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An adaptation of Evelyn Waugh's novel, the film followed high society partygoers in decadent, pre-war London.Sheen played a gay aristocrat in an ensemble cast which included James Mc Avoy, Emily Mortimer, David Tennant, Dan Aykroyd, Jim Broadbent and Peter O'Toole.In preparation for the role, he lost two and a half stone (approx.35 lbs), studied archival footage and read Williams' published diaries.Ben Brantley, chief theatre critic for The New York Times, was particularly vocal in his praise. Sheen elicits a real poetry from the role" and felt that, while watching him, "you start to appreciate the derivation of the term star. " In 1999, Sheen explored the role of Jimmy Porter in the National Theatre's production of Look Back in Anger.In 2003, Sheen described the production as "the most enjoyable thing I've ever done ... The Financial Times noted: "As Jimmy Porter, a role of staggering difficulty in every way, Michael Sheen gives surely the best performance London has yet seen from him ... This is a dazzlingly through-the-body performance." In 2003, Sheen appeared in Bright Young Things, the directorial debut of his Wilde co-star, Stephen Fry.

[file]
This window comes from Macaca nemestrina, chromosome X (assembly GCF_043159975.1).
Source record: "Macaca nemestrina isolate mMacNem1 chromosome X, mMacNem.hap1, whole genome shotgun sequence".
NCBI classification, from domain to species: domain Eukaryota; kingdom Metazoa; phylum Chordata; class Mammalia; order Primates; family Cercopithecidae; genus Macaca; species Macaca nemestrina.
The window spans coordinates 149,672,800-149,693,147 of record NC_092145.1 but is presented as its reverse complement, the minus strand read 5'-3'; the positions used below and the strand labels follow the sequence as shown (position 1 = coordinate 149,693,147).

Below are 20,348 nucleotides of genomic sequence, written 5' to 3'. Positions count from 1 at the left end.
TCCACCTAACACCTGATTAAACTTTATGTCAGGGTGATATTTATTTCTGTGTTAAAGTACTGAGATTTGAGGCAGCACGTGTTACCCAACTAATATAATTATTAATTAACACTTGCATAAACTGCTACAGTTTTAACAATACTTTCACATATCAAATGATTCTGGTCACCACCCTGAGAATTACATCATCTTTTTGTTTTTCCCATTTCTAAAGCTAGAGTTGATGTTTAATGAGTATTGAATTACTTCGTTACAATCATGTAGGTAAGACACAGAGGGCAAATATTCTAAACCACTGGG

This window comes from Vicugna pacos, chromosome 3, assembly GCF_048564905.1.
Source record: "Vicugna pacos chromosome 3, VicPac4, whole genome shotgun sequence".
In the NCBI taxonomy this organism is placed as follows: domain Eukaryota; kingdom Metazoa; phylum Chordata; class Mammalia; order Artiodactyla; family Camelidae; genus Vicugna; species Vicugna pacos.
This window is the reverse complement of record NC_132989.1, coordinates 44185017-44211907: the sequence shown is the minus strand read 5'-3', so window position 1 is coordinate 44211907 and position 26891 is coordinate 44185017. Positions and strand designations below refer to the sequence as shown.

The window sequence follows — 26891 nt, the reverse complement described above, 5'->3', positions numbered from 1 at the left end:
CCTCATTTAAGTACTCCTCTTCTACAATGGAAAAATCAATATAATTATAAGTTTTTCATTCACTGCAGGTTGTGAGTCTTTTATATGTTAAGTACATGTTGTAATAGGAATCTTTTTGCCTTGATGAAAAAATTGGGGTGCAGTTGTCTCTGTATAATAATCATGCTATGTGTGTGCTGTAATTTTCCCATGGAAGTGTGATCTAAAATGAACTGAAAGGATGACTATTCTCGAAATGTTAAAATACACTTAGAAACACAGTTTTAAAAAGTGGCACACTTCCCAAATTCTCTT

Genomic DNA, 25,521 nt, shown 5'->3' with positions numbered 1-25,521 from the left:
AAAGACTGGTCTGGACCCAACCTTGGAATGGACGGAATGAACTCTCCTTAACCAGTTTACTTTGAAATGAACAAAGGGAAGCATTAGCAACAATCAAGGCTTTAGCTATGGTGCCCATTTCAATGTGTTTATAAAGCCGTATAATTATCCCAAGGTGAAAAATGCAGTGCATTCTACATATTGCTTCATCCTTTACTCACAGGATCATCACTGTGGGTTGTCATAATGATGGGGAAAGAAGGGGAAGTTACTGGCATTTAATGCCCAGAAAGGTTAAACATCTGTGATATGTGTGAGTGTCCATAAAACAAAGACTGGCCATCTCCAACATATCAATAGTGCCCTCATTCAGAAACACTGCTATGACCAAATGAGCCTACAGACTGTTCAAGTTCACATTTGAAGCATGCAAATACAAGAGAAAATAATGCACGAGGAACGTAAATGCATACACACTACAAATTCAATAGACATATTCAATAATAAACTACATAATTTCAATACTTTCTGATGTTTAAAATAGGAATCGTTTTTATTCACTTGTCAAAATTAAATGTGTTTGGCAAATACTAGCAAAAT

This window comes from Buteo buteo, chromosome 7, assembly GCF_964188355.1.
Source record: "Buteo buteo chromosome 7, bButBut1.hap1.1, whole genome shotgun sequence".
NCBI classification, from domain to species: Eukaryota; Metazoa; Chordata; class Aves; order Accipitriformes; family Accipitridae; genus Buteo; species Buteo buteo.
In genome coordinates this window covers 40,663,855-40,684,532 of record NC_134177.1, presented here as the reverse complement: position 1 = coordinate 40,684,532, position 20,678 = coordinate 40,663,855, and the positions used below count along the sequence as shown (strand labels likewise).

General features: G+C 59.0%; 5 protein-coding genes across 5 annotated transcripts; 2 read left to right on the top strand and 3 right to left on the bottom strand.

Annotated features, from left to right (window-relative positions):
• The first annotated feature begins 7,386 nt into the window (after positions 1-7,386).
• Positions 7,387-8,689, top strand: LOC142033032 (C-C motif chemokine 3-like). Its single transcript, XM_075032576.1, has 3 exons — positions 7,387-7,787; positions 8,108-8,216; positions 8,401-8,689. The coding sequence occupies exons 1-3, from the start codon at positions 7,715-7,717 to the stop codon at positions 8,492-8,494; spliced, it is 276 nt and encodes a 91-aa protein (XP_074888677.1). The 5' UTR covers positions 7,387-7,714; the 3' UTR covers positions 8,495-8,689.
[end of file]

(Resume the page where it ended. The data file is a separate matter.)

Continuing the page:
Sheen has become better known as a screen actor since the 2000s, in particular through his roles in various biopics.From 2006 to 2007, Sheen starred as the television broadcaster David Frost in Frost/Nixon at both the Donmar Warehouse and Gielgud Theatre in London and at the Jacobs Theatre on Broadway.The play, written by Peter Morgan, directed by Michael Grandage and co-starring Frank Langella, was a critical and commercial success "He's got the voice, the mannerisms, the blaze," said the Financial Times, "but, more than that, Sheen—as viscerally exciting an actor as any in Britain today—shows us the hunger of Frost's ambition ..Sheen worked predominantly in theatre in the 1990s and has since remarked that he will always feel "slightly more at home" on stage. You are your own editor, nobody else is choosing what is being seen of you." Sheen's most significant appearance of 1997 was the title role in Henry V, staged by the Royal Shakespeare Company (RSC) at their Stratford-upon-Avon theatre, which earned him a second Ian Charleson Award nomination.
The Peter Hall-directed production was staged at the Old Vic, London and later transferred to the Music Box on Broadway.
Sheen came to international attention in 2006 for his portrayal of Tony Blair in The Queen.